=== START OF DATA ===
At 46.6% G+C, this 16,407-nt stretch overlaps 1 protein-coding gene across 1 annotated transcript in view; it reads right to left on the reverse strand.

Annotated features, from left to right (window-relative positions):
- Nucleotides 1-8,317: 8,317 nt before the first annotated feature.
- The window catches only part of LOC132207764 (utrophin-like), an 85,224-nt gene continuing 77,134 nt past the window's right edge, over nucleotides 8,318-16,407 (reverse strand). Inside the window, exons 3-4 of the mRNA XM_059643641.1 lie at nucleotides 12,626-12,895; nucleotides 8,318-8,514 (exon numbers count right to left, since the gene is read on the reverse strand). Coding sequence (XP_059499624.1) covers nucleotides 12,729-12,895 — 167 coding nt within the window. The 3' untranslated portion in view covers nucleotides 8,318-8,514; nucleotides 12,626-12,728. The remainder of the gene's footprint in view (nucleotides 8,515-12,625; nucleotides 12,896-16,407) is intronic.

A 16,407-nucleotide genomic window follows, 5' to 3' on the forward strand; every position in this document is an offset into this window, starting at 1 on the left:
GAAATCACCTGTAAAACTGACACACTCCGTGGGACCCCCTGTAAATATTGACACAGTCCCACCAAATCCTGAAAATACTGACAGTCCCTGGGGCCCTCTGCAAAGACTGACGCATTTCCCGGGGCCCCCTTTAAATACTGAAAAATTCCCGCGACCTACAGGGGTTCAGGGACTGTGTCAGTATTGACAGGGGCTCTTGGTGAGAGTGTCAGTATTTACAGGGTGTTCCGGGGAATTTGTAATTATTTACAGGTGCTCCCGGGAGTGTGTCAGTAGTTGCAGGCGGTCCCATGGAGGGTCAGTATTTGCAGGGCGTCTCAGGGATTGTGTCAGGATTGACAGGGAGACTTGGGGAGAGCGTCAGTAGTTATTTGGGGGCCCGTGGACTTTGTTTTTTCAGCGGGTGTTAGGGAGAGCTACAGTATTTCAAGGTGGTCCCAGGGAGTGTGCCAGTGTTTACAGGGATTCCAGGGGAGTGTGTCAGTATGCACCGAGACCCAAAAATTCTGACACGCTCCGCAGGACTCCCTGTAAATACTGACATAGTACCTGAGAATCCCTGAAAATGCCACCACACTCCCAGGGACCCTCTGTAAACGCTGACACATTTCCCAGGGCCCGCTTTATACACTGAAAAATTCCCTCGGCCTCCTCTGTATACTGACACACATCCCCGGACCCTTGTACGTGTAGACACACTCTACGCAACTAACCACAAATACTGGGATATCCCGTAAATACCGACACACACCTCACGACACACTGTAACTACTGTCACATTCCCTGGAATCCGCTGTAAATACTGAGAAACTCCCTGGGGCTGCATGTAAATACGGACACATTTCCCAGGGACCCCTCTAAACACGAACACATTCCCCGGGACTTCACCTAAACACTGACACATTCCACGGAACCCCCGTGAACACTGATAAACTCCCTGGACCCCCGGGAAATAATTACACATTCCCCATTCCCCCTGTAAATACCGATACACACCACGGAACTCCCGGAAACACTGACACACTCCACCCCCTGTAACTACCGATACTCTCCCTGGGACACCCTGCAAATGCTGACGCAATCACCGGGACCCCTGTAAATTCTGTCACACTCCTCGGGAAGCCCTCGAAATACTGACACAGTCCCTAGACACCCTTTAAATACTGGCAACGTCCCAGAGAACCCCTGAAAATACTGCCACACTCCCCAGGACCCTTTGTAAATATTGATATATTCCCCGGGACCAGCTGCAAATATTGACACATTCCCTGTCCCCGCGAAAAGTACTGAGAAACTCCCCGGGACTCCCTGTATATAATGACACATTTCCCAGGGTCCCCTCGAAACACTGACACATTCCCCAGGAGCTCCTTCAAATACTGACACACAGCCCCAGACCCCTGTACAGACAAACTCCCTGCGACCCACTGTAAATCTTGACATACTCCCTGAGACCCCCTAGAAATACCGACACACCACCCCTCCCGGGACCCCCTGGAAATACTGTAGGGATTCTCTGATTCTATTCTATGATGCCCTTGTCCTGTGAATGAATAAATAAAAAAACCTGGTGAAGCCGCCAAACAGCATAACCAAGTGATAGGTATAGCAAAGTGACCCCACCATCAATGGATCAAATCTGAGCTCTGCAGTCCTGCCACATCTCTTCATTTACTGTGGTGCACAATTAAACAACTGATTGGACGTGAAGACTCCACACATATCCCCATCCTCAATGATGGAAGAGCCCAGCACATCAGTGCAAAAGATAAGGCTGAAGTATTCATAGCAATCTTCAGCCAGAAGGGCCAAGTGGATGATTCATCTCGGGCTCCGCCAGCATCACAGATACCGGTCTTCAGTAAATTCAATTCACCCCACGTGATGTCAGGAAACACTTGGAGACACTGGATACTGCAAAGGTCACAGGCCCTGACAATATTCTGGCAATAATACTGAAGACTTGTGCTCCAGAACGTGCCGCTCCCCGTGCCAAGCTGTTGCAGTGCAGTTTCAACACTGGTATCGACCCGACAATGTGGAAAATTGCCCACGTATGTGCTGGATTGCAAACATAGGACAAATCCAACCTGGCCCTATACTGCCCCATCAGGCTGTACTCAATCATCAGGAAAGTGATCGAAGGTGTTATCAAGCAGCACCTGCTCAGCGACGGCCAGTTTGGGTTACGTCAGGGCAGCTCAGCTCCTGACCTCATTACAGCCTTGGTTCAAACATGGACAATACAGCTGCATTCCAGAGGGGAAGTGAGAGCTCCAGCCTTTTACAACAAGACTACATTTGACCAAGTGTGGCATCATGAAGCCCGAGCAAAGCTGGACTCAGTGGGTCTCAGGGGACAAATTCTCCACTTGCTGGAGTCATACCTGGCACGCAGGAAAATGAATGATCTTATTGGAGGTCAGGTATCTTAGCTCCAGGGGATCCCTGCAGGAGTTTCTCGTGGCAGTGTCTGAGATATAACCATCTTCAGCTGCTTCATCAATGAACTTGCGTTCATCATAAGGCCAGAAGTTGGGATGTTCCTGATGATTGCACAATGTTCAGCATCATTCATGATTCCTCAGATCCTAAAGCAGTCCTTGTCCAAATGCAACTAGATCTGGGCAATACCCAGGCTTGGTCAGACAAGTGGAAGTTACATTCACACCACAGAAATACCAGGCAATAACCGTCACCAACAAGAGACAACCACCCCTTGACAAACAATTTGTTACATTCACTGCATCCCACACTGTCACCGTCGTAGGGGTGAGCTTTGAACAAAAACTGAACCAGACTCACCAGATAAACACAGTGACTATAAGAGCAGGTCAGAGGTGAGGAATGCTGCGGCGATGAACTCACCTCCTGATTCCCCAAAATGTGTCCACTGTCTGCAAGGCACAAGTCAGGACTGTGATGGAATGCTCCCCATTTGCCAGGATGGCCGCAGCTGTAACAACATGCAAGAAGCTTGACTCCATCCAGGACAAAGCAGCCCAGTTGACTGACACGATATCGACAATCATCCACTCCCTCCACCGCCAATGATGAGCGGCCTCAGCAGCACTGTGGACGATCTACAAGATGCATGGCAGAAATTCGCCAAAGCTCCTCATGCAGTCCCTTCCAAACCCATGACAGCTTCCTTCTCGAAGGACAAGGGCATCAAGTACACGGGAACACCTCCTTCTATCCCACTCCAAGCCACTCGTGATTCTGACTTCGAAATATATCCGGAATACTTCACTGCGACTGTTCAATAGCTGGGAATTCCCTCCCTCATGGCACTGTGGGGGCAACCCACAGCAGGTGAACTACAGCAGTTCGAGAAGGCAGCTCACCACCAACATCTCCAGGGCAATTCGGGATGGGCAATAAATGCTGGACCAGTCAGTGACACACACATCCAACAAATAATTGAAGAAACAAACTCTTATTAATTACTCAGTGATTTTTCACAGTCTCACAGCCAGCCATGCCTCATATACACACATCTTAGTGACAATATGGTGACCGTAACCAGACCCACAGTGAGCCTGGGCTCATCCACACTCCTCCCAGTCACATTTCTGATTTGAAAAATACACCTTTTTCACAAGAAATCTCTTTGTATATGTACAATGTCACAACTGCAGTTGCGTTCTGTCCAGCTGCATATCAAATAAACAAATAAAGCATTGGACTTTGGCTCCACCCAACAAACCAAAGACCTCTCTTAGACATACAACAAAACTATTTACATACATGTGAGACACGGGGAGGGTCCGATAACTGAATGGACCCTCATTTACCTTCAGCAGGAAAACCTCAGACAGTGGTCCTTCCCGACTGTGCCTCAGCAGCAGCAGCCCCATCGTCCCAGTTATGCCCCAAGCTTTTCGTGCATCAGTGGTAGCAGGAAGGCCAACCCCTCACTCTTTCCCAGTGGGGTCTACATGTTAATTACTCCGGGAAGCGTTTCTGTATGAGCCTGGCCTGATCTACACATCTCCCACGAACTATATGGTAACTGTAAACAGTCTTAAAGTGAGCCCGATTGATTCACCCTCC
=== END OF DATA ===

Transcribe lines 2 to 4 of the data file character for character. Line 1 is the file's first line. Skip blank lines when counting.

Annotated features, from left to right (window-relative positions):
- Nucleotides 1-8,317: 8,317 nt before the first annotated feature.
- The window catches only part of LOC132207764 (utrophin-like), an 85,224-nt gene continuing 77,134 nt past the window's right edge, over nucleotides 8,318-16,407 (reverse strand). Inside the window, exons 3-4 of the mRNA XM_059643641.1 lie at nucleotides 12,626-12,895; nucleotides 8,318-8,514 (exon numbers count right to left, since the gene is read on the reverse strand). Coding sequence (XP_059499624.1) covers nucleotides 12,729-12,895 — 167 coding nt within the window. The 3' untranslated portion in view covers nucleotides 8,318-8,514; nucleotides 12,626-12,728. The remainder of the gene's footprint in view (nucleotides 8,515-12,625; nucleotides 12,896-16,407) is intronic.